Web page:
If You Want to Read More About Darth Vader
3. Star Wars: Lords of the Sith by Paul S. Kemp
Lords of the Sith focuses on Darth Vader and Emperor Palpatine, establishing their relationship during the early days of the Empire.
Set 14 years before the Battle of Yavin, the book follows Palpatine and Vader after they’re ambushed and crash on the planet Ryloth. It’s a dynamic standalone story that ties into the new canon.
4. Star Wars: Darth Vader Vol. 1 by Kieron Gillen
An in-depth exploration of Darth Vader’s self-loathing and ferociousness, this series introduces some exciting new villains including Doctor Aphra and explores how Vader feels about his transformation from Anakin Skywalker into the Dark Lord.
The first story arc finds Vader trying to get back on the Emperor’s good side following the destruction of the first Death Star.
If You Want to Read More About the Rebels
5. Battlefront: Twilight Company by Alexander Freed
This novel takes a surprisingly dark look at the Star Wars universe around the time of The Empire Strikes Back. It focuses on the 61st Mobile Infantry of the Rebel Alliance while depicting political intrigue and futuristic combat.
Despite being a video game tie-in, if you enjoyed the front-line perspective of Rogue One and are interested in the everyday world of the average Rebel soldier, this book is an excellent starting point.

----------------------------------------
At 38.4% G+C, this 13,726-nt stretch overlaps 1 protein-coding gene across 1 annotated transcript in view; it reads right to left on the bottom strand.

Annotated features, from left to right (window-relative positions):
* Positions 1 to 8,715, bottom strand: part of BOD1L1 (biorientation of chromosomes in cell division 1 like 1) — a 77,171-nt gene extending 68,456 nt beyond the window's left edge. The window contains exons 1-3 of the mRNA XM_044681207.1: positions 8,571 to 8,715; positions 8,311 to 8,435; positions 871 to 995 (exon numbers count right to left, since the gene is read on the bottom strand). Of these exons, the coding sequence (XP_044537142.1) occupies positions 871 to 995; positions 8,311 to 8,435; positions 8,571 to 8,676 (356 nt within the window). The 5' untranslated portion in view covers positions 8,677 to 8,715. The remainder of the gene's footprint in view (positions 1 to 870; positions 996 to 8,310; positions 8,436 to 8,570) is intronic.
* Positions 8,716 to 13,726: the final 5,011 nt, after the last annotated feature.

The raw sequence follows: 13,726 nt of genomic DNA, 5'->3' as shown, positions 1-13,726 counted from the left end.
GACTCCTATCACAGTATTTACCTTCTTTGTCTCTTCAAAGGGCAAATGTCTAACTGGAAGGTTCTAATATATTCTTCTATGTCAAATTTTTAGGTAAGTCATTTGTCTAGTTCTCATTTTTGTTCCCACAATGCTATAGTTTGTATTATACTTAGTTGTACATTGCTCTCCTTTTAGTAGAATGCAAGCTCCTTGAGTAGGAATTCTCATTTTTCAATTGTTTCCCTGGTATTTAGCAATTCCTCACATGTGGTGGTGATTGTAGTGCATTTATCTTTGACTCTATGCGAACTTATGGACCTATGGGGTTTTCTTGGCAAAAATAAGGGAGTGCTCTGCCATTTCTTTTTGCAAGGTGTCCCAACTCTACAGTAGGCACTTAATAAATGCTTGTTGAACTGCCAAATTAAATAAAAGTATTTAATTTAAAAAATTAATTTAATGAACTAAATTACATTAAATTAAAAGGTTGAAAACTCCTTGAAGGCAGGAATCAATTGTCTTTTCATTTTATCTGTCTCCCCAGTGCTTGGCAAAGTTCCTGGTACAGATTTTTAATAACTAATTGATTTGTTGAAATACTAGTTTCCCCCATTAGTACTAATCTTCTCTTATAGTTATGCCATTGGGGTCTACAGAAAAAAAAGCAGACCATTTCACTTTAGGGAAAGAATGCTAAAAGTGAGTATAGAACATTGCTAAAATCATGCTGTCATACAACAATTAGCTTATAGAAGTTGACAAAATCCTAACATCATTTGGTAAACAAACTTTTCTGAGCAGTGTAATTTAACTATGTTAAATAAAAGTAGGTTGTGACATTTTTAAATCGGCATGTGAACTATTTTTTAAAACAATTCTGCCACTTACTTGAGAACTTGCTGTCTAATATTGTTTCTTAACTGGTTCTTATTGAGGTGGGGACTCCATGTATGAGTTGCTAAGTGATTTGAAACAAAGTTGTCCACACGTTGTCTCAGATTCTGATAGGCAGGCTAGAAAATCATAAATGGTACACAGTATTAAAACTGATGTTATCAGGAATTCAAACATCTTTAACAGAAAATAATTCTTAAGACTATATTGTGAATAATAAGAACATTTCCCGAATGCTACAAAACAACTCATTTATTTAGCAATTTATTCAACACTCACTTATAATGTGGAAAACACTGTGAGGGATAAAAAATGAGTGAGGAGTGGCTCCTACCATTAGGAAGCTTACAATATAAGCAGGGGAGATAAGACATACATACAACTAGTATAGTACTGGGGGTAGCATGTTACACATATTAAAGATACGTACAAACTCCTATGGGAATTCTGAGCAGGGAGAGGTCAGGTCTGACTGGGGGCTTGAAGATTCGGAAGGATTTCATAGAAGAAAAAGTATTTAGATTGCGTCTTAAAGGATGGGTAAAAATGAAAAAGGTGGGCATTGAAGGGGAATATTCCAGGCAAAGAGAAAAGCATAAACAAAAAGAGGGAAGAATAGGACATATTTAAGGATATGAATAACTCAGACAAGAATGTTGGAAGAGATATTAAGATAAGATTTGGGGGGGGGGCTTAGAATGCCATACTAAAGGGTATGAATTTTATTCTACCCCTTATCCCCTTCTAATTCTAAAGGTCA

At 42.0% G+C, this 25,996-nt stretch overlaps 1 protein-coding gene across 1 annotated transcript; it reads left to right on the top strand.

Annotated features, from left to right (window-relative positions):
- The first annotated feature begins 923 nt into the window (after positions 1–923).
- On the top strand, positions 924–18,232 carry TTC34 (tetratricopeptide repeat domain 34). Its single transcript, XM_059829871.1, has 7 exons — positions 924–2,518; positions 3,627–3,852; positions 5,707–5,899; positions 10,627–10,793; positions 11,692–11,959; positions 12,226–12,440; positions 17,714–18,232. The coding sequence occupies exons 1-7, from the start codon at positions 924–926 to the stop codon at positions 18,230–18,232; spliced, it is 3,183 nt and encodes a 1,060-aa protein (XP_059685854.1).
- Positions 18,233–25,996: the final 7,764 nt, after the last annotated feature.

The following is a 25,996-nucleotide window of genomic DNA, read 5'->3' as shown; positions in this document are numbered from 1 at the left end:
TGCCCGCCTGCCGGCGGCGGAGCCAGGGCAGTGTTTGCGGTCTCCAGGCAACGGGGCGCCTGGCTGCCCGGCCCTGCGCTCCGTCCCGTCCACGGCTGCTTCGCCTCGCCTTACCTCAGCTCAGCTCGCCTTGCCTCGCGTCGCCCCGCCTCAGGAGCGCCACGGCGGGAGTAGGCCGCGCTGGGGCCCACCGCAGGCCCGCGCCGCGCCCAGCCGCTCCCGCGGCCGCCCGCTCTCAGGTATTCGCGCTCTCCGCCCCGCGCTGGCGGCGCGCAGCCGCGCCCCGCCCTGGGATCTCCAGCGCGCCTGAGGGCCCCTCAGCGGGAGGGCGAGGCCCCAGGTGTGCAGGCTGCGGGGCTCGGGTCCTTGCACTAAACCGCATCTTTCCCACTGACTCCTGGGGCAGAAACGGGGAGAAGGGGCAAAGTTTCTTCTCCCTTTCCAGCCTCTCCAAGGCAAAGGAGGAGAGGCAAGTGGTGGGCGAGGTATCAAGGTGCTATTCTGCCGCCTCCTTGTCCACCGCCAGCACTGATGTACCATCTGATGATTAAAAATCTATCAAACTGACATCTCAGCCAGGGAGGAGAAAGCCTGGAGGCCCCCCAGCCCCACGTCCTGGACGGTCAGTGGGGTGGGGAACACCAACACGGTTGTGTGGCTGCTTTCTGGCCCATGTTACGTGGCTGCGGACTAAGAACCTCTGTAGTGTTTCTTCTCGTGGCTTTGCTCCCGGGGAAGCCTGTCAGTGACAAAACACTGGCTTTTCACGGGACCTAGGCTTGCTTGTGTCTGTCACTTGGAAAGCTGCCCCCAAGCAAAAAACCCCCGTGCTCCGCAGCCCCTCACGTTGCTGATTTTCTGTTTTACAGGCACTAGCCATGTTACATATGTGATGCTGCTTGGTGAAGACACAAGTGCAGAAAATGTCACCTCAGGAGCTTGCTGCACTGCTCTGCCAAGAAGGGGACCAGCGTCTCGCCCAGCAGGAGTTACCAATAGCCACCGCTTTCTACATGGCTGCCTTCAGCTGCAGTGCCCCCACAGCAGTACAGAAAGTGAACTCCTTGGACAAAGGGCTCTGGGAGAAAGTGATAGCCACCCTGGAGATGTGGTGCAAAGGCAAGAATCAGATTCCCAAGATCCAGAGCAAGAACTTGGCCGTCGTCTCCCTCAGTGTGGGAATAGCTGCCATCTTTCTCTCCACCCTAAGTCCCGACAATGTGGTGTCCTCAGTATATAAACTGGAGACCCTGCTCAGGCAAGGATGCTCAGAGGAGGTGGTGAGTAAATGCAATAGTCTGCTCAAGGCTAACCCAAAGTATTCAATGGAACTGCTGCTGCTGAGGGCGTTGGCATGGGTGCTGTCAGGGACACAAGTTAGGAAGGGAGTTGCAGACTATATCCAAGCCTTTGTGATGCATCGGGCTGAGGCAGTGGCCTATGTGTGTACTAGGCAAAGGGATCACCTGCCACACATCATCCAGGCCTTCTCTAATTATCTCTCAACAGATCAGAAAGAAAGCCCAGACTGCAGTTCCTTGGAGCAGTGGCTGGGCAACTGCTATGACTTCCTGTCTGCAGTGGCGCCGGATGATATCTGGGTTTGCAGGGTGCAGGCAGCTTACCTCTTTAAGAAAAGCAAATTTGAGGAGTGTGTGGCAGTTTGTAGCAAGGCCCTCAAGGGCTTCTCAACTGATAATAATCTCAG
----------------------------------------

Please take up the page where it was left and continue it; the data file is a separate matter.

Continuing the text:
6. Star Wars: Rogue Squadron by Michael A. Stackpole
Rogue Sqaudron is the first book in the Legends-branded Star Wars: X-Wing series, which focuses on the military side of the Star Wars universe. This novel details the creation of a new Rogue Squadron by Wedge Antilles and culminates with a dramatic attack on an Imperial-held planet.
Classic characters are used sparingly with a focus on complex new characters. The series does an excellent job of incorporating military and espionage elements with a sci-fi twist. All of the stories in this series include powerful and unforgettable action, including World War II-style dogfights.
If You Want to Read More About the Galactic Empire
7. Thrawn by Timothy Zahn
This book takes a fan-favourite character introduced in the Legends title Heir to the Empire and establishes him within the new canon. You'll be reintroduced to the enigmatic Grand Admiral with a new origin story while also diving into the bureaucracy of the Galactic Empire.